Ask Carley: Wearing white is the bride's prerogative

By CARLEY RONEY

Q: My mother says that when I moved in with my fiancé I relinquished the right to wear a white wedding dress on my wedding day. Is this true?

A: In a word, no! It's not true. You're living in the era of Bridget Jones, not Hester Prynne. Once a symbol of celebration and affluence (since only a woman of means could afford to wear an easily soiled dress just once), the color white now symbolizes purity (read: virginity).

That said, the majority of women these days wear a white wedding dress at their weddings regardless of the nature of their relationships. If you want to wear a white wedding dress, do it. Tell Mom that you've decided to recast the color's symbolic message to one of new beginnings: Your new life begins on your wedding day, and you begin that life with a clean slate.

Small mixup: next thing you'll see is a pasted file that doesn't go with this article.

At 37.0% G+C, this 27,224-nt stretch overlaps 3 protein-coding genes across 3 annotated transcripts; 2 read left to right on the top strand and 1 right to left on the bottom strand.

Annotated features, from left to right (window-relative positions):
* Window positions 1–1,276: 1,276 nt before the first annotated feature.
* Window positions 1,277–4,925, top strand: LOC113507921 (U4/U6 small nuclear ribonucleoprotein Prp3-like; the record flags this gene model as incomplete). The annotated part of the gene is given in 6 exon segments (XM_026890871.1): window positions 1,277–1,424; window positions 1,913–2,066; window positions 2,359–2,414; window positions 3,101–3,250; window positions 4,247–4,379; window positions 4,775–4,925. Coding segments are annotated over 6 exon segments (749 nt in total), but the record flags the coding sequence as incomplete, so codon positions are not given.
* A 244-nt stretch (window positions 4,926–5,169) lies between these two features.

The key is to follow your heart and do what feels right to you.

(Carley Roney, co-founder and editor in chief of The Knot, the nation's leading wedding resource, advises millions of brides on modern wedding etiquette at www.theknot.com. Got more questions? Visit www.theknot.com/askcarley for 800-plus answers on all things wedding.)

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